Compare bridging home loans

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Compare bridging home loans

Bridging home loans

When you need to move into a new property but you haven’t yet sold your old one, a bridging home loan can help. This form of finance is specially designed to make sure you don’t miss out on buying a new property because of temporary cash flow problems. It can be organised very quickly to help the process of moving go smoothly.

How does a bridging home loan work?

A loan like this means that you can access the funds you need to pay for a new home even before you have received money for your old home. There are two different types of bridging loan:

  • Open bridging loans;
  • Closed bridging loans.

Open bridging loans are available to people who haven’t yet found buyers for their existing properties. They’re usually arranged for a 12-month period and there has to be a plan in place for what will happen if the property isn’t sold by then. You’ll have to demonstrate that you are making an effort to find a buyer and you will need to have a reasonable amount of equity in the property you’re selling.

Closed bridging loans are available to people who have found buyers for their existing properties but haven’t yet completed all the paperwork. Because there’s less chance of things going wrong at this stage, these loans are usually quite a bit cheaper.

Bridging loans and building

A bridging home loan can also be used if you’re building the home you want to move into. It can free up funds to cover the cost of the build so that you are able to stay in your current property until the new one is ready. This is considerably cheaper than renting in the meantime and it will reduce your overall moving costs.

How does a bridging loan compare to similar products?

Most people find it very difficult to borrow this amount of money through a general loan. There’s an alternative option for securing your new property, which is to place a deposit bond on it. The value of this bond will depend on the value of the property you’re trying to buy, and it will mean you have more time to find the funds you need. You won’t need to pay interest this way, but if you can’t raise the funds by the agreed date then you will lose your deposit. A bridging loan costs money in interest but offers more flexibility with generally lower overall risk.

Main features

  • Easy to arrange;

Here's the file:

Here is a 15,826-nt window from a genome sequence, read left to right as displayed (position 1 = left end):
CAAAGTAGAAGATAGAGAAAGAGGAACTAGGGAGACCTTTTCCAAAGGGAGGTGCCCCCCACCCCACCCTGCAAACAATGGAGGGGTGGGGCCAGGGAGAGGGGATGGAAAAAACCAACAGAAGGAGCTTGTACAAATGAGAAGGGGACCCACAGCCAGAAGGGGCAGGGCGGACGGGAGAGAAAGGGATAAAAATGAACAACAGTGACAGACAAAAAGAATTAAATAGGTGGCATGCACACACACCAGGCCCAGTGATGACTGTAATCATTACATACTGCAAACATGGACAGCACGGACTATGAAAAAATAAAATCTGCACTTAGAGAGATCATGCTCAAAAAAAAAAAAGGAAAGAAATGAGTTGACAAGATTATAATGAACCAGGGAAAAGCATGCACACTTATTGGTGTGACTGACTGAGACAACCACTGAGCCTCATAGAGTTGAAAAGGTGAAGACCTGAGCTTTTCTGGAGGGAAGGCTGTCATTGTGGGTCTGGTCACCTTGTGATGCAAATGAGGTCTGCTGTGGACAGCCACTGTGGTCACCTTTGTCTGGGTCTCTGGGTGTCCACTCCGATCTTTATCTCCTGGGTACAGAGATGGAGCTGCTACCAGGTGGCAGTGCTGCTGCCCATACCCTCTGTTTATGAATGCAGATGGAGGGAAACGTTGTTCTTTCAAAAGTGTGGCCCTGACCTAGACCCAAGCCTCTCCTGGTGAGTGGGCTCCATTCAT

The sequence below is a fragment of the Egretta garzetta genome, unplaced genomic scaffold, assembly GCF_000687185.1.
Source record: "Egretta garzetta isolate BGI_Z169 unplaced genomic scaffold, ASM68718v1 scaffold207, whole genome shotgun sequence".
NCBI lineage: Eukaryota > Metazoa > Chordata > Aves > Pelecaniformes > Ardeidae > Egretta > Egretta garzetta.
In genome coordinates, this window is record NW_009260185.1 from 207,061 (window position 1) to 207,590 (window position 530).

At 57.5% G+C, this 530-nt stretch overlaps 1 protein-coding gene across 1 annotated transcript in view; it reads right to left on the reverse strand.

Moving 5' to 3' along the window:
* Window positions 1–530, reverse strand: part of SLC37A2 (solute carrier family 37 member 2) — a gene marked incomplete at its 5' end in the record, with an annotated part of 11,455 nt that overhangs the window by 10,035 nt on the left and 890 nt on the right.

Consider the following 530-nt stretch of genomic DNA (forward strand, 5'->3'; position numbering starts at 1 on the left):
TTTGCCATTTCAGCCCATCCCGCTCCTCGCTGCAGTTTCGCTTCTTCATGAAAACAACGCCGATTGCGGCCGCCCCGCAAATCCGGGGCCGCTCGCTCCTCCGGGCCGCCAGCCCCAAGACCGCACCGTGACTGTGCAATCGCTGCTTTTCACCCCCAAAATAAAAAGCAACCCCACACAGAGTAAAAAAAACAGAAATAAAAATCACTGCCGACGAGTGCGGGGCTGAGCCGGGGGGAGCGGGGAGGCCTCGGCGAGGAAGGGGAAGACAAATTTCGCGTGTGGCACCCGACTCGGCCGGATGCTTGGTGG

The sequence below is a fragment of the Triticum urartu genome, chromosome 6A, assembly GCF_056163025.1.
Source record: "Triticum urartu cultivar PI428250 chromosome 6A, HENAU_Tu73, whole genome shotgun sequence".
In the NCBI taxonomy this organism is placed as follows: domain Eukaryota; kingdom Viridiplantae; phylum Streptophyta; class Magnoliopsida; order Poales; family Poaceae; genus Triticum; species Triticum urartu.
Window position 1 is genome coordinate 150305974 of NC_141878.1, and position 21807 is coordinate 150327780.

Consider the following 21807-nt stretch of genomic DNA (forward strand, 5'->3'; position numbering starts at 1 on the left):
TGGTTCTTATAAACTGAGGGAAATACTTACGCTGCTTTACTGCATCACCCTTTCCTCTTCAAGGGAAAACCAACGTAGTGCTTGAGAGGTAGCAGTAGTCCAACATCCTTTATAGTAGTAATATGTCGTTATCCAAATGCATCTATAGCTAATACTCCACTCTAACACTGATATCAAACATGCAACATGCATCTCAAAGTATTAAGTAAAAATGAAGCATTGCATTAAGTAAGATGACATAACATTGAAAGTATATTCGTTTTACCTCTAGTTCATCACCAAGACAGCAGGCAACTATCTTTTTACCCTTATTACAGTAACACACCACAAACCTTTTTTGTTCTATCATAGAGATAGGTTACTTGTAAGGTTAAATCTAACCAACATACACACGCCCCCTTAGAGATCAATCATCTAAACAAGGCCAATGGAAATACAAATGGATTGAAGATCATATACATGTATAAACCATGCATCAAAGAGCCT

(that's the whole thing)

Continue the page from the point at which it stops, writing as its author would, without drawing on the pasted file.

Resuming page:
• Gives you fast access to funds;

  • Bridges the gap between buying and selling;

  • Helps if you want to build your new home. 

Risks and rewards 

Closed bridging loans are low cost and low risk. Open bridging loans carry more risk but as long as you work out your contingency plans carefully with the help of a financial adviser, you should be able to avoid finding yourself in trouble. The more honest you are when arranging your loan, the less likely it is that things will go wrong. 

Having a bridging loan in place makes the process of moving from one owned property to another far less disruptive. Properly managed, it can also make it considerably less expensive overall.


​Nick Bendel is a senior property and personal finance writer for RateCity, and an experienced journalist with numerous writing credits to his name. To date. He covers property, home loans, credit cards, superannuation and other bank products, and loves getting elbow-deep in the latest ABS, APRA and RBA data.​


^Words such as "top", "best", "cheapest" or "lowest" are not a recommendation or rating of products. This page compares a range of products from selected providers and not all products or providers are included in the comparison. There is no such thing as a 'one- size-fits-all' financial product. The best loan, credit card, superannuation account or bank account for you might not be the best choice for someone else. Before selecting any financial product you should read the fine print carefully, including the product disclosure statement, fact sheet or terms and conditions document and obtain professional financial advice on whether a product is right for you and your finances.

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